- If your blood pressure is higher than 180/120 mm Hg and you are experiencing signs of possible organ damage such as chest pain, shortness of breath, back pain, numbness/weakness, change in vision, difficulty speaking, do not wait to see if your pressure comes down on its own. Call 911.
What To Watch Out For When Choosing And Using Your Own Device
- University of Alberta Faculty of Medicine & Dentistry
- Seventy percent of readings from home blood pressure monitors are unacceptably inaccurate, which could cause serious implications for people who rely on them to make informed health decisions, new research reveals.
Seventy per cent of readings from home blood pressure monitors are unacceptably inaccurate, which could cause serious implications for people who rely on them to make informed health decisions, new UAlberta research reveals.
“High blood pressure is the number one cause of death and disability in the world,” said medical researcher Jennifer Ringrose, who led the research study. “Monitoring for and treating hypertension can decrease the consequences of this disease. We need to make sure that home blood pressure readings are accurate.”
Ringrose and her team tested dozens of home monitors and found they weren’t accurate within five mmHg about 70 per cent of the time. The devices were off the mark by 10 mmHg about 30 per cent of the time.
The findings are extremely relevant given millions of patients are asked to monitor their blood pressure through a device at home and report the results back to their doctor.
The researchers say steps can be taken to minimize inaccurate readings.
In 2015 Canadian guidelines were updated to endorse greater use of home blood pressure monitoring. The guidelines recommend 28 measurements over one week for home devices.
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4.8 to 5 stars: These are the best blood pressure monitors we tested. We recommend them without reservation.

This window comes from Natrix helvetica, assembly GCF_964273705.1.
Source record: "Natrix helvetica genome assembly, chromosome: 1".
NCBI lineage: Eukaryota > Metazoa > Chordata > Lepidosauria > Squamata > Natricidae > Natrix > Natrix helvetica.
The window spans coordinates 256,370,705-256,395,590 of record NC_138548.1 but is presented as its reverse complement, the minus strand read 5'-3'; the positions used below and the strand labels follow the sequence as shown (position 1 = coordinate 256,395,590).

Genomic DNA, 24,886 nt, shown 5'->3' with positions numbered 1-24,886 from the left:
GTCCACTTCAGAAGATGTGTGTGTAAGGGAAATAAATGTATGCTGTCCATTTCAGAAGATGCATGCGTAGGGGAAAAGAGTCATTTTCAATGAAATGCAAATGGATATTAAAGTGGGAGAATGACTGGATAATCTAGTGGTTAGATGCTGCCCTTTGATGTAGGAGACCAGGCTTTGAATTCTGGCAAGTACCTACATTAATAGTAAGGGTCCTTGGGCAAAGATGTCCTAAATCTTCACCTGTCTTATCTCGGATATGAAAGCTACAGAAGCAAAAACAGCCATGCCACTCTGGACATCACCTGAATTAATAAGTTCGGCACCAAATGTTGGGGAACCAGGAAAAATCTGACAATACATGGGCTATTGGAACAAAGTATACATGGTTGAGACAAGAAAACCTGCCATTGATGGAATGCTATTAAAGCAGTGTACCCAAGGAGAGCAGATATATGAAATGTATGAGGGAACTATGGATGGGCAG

4.5 to 4.7 stars: These blood pressure monitors are excellentthey might have minor flaws, but we still recommend them.
4.0 to 4.5 stars: We think these are great blood pressure monitors, but others are better.
3.5 to 3.9 stars: These blood pressure monitors are just average.
3.4 and below: We don’t recommend blood pressure monitors with this rating you won’t find any on our list.
Verywell Health / Nick Kova
Tips For Analog Blood Pressure Monitors
If youre using a digital wrist or upper arm monitor, your results will be displayed on the screen. If youre using an analog monitor, youll need to read the numbers yourself.
Analog blood pressure monitors have a dial with a hand, much like the hands of a clock, on it. Youll read this hand to find your blood pressure. A healthcare professional can show you how to do this on your specific monitor model, but you can see the general steps below:
- Wrap the cuff around your arm and make sure you can see the dial.
- Place the flat base of the stethoscope under the cuff and put the ear tips in your ears.
- Turn the valve on the bulb to close the airflow.
- Squeeze the bulb rapidly to inflate the cuff.
- Keep squeezing until the hand on the dial hits 180.
- Slowly turn the valve back to deflate the cuff.
- Listen for your pulse in the stethoscope and record where the hand is on the dial when you first hear it.